writing gaffes

As I sit here waiting for the UPS man to bring me my latest manuscript so I can wade through my editor’s revision comments, I am reminded of the many bloopers I’ve inadvertently written into early drafts.

I had a nurse who sighed patiently. (Well, how else is she going to sigh?)
I had a guard who looked at the heroine with a guarded expression. (Again, that’s a given.)
And of course there is my infamous snake (which you wouldn’t want in your mouth) who became a snack during the climax scene. (Not such a bad thing to have in your mouth.)

I have had characters walk down aisles and an ethereal smile that spellcheck turned into a urethral smile. (I’m not sure how that’s even possible.)

But probably my all time favorite writing blooper wasn’t written by me at all, but by my writer friend, Paige. In a draft for our critique group, she wrote a story about a princess who accidentally cast a spell that turned the castle staff into animals. These animals then did their eliminating business all over the castle floor. She and her family have to clean up the poop. While she is cleaning, she thinks about asking her family for help breaking the spell, but then reasons that her family already has their hands full.

Which of course makes the reader wonder exactly how the royal family is cleaning up the mess.

This my friends, is why you should never publish your first draft.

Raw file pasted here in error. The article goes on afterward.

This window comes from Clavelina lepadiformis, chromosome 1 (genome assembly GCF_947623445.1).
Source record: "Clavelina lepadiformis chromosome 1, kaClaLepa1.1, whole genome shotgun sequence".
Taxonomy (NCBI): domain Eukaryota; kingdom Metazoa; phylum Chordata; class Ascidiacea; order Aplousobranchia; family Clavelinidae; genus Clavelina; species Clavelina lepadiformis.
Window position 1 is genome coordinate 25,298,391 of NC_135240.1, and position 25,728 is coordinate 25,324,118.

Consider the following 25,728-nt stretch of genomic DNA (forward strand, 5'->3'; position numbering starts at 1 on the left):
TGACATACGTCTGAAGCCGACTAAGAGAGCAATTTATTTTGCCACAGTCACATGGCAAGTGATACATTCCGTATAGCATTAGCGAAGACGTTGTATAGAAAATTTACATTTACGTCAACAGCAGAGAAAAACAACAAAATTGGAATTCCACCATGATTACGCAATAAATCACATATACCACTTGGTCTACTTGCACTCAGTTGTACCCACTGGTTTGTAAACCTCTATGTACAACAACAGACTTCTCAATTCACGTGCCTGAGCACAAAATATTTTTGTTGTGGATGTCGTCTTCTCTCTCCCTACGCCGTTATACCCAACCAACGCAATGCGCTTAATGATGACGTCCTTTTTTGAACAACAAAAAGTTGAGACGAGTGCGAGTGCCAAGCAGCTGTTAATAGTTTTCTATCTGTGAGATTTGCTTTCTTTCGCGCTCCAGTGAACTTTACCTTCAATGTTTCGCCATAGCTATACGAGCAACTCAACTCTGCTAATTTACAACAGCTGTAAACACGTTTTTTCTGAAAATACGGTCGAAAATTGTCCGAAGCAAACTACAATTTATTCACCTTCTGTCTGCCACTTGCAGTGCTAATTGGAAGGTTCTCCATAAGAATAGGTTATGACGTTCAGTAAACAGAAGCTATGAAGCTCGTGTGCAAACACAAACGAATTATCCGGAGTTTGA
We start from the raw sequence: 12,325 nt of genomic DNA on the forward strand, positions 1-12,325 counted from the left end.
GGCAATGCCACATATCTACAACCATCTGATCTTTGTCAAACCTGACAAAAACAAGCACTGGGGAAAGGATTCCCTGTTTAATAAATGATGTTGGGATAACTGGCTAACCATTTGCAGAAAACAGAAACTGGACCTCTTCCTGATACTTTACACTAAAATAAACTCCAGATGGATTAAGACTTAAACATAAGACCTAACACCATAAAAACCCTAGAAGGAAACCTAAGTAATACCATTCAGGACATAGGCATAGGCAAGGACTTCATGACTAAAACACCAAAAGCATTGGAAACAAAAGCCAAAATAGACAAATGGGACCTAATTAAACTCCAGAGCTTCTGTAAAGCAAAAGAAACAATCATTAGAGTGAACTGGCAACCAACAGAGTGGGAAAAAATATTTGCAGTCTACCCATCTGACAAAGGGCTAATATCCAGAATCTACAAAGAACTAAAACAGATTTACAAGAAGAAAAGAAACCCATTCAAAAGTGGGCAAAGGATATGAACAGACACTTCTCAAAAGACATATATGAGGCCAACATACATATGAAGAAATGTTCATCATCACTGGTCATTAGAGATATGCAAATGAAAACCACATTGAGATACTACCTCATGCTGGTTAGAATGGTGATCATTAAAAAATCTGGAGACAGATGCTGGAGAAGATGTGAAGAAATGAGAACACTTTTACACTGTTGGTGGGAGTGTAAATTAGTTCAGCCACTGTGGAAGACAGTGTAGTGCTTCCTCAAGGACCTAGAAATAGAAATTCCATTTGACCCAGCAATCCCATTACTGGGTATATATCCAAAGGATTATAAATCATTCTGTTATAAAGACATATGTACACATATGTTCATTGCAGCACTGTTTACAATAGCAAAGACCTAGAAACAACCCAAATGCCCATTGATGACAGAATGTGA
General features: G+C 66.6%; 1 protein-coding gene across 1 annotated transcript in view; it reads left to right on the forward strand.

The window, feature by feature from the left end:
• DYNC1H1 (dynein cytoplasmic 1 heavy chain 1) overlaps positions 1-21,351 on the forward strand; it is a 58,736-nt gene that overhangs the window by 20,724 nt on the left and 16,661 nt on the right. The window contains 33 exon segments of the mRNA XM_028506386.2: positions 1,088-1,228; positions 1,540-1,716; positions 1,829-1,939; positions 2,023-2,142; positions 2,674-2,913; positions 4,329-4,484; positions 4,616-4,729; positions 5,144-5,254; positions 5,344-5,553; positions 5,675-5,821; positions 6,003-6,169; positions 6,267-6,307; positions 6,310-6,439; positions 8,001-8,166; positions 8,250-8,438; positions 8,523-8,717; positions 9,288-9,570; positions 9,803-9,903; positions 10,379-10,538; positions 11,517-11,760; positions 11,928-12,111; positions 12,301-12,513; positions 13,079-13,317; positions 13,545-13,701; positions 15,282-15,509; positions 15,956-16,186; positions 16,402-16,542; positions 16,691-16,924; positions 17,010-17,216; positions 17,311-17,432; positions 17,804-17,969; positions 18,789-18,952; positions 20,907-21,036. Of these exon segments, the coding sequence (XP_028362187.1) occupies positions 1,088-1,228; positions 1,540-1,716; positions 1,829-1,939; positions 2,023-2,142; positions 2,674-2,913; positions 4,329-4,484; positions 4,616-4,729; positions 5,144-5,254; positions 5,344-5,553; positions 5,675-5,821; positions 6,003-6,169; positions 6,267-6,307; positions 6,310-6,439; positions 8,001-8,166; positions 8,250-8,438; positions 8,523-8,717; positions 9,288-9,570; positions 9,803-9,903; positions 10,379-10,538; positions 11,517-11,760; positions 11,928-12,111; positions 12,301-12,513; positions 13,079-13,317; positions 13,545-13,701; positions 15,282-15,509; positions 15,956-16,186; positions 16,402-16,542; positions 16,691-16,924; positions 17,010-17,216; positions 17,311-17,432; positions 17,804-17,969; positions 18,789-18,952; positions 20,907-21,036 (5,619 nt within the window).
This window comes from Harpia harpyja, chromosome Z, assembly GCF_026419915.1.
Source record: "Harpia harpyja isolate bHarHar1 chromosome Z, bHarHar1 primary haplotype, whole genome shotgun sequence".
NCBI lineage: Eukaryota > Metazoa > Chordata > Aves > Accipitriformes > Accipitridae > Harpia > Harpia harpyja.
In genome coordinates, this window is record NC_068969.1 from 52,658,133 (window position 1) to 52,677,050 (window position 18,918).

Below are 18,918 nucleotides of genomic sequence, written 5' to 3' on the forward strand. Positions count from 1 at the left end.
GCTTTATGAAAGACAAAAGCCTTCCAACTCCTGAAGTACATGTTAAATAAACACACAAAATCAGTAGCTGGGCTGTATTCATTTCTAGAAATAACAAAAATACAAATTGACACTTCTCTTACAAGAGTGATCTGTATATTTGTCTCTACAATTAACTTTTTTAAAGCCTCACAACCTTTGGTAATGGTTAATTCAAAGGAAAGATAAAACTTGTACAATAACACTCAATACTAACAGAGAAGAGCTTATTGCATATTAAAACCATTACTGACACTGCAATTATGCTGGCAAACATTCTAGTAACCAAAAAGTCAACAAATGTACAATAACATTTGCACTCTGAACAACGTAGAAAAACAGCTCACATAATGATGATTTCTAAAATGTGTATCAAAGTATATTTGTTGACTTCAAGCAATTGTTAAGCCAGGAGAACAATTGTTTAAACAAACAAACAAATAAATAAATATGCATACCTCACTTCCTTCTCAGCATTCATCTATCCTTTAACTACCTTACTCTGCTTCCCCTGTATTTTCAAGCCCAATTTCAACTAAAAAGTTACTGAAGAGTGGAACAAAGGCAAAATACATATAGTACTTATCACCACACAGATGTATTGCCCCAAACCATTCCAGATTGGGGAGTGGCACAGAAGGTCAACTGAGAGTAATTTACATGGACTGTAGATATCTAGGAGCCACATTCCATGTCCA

Comments

writing gaffes — 8 Comments

  1. This is too funny!! I don’t edit my blog posts before I publish them (with two toddler running around, I don’t have the time!) and I get correcting comments all the time.

    I can imagine the field day my readers would have with my first draft. Eek. That’s why my Mom will be the first to read it. Her red pen has a way of being kind about correction.

  2. Haha! These are funny!

    Pup Rants posted a video last week on the Impotence of Proofreading that’s good for a laugh. (I didn’t post the link because I’m not sure if that’s considered pc on blogs, to send readers to another blog?)

  3. I live in fear of that kind of error. The article mentions that Penguin had to recall thousands of cookbooks after printing a recipe that called for salt and ground black people. (Instead of pepper.) Like that’s not going to cause problems . . .

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